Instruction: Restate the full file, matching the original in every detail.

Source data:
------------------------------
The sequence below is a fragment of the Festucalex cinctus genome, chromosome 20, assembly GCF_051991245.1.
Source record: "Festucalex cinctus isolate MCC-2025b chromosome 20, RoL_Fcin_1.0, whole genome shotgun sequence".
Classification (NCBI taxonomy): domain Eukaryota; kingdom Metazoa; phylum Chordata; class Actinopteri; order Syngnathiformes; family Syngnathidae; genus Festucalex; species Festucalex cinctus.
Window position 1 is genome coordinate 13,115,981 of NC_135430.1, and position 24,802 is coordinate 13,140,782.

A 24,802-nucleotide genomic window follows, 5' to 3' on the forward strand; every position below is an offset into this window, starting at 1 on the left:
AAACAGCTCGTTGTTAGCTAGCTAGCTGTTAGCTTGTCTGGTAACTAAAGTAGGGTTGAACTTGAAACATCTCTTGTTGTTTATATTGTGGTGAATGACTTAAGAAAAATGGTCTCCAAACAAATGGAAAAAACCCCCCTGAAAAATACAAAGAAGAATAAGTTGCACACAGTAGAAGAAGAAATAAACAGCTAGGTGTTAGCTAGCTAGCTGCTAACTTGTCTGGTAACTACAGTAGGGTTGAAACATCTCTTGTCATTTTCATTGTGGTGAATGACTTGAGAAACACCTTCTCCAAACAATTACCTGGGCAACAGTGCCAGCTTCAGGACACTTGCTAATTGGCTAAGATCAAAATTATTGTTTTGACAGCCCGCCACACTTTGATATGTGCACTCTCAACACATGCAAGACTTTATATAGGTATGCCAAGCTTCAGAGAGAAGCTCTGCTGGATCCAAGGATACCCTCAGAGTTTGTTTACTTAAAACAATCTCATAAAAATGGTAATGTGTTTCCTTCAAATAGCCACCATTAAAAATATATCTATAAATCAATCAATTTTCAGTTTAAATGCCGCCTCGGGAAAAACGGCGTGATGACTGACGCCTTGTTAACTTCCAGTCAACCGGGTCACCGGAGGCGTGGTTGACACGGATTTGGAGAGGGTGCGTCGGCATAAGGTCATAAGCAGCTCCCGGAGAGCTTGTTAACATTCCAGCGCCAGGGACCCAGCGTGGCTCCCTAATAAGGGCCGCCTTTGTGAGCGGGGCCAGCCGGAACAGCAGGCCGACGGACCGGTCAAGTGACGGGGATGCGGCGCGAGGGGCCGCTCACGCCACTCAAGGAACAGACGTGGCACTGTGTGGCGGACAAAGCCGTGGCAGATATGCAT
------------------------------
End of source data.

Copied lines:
The sequence below is a fragment of the Festucalex cinctus genome, chromosome 20, assembly GCF_051991245.1.
Source record: "Festucalex cinctus isolate MCC-2025b chromosome 20, RoL_Fcin_1.0, whole genome shotgun sequence".
Classification (NCBI taxonomy): domain Eukaryota; kingdom Metazoa; phylum Chordata; class Actinopteri; order Syngnathiformes; family Syngnathidae; genus Festucalex; species Festucalex cinctus.
Window position 1 is genome coordinate 13,115,981 of NC_135430.1, and position 24,802 is coordinate 13,140,782.

A 24,802-nucleotide genomic window follows, 5' to 3' on the forward strand; every position below is an offset into this window, starting at 1 on the left:
AAACAGCTCGTTGTTAGCTAGCTAGCTGTTAGCTTGTCTGGTAACTAAAGTAGGGTTGAACTTGAAACATCTCTTGTTGTTTATATTGTGGTGAATGACTTAAGAAAAATGGTCTCCAAACAAATGGAAAAAACCCCCCTGAAAAATACAAAGAAGAATAAGTTGCACACAGTAGAAGAAGAAATAAACAGCTAGGTGTTAGCTAGCTAGCTGCTAACTTGTCTGGTAACTACAGTAGGGTTGAAACATCTCTTGTCATTTTCATTGTGGTGAATGACTTGAGAAACACCTTCTCCAAACAATTACCTGGGCAACAGTGCCAGCTTCAGGACACTTGCTAATTGGCTAAGATCAAAATTATTGTTTTGACAGCCCGCCACACTTTGATATGTGCACTCTCAACACATGCAAGACTTTATATAGGTATGCCAAGCTTCAGAGAGAAGCTCTGCTGGATCCAAGGATACCCTCAGAGTTTGTTTACTTAAAACAATCTCATAAAAATGGTAATGTGTTTCCTTCAAATAGCCACCATTAAAAATATATCTATAAATCAATCAATTTTCAGTTTAAATGCCGCCTCGGGAAAAACGGCGTGATGACTGACGCCTTGTTAACTTCCAGTCAACCGGGTCACCGGAGGCGTGGTTGACACGGATTTGGAGAGGGTGCGTCGGCATAAGGTCATAAGCAGCTCCCGGAGAGCTTGTTAACATTCCAGCGCCAGGGACCCAGCGTGGCTCCCTAATAAGGGCCGCCTTTGTGAGCGGGGCCAGCCGGAACAGCAGGCCGACGGACCGGTCAAGTGACGGGGATGCGGCGCGAGGGGCCGCTCACGCCACTCAAGGAACAGACGTGGCACTGTGTGGCGGACAAAGCCGTGGCAGATATGCAT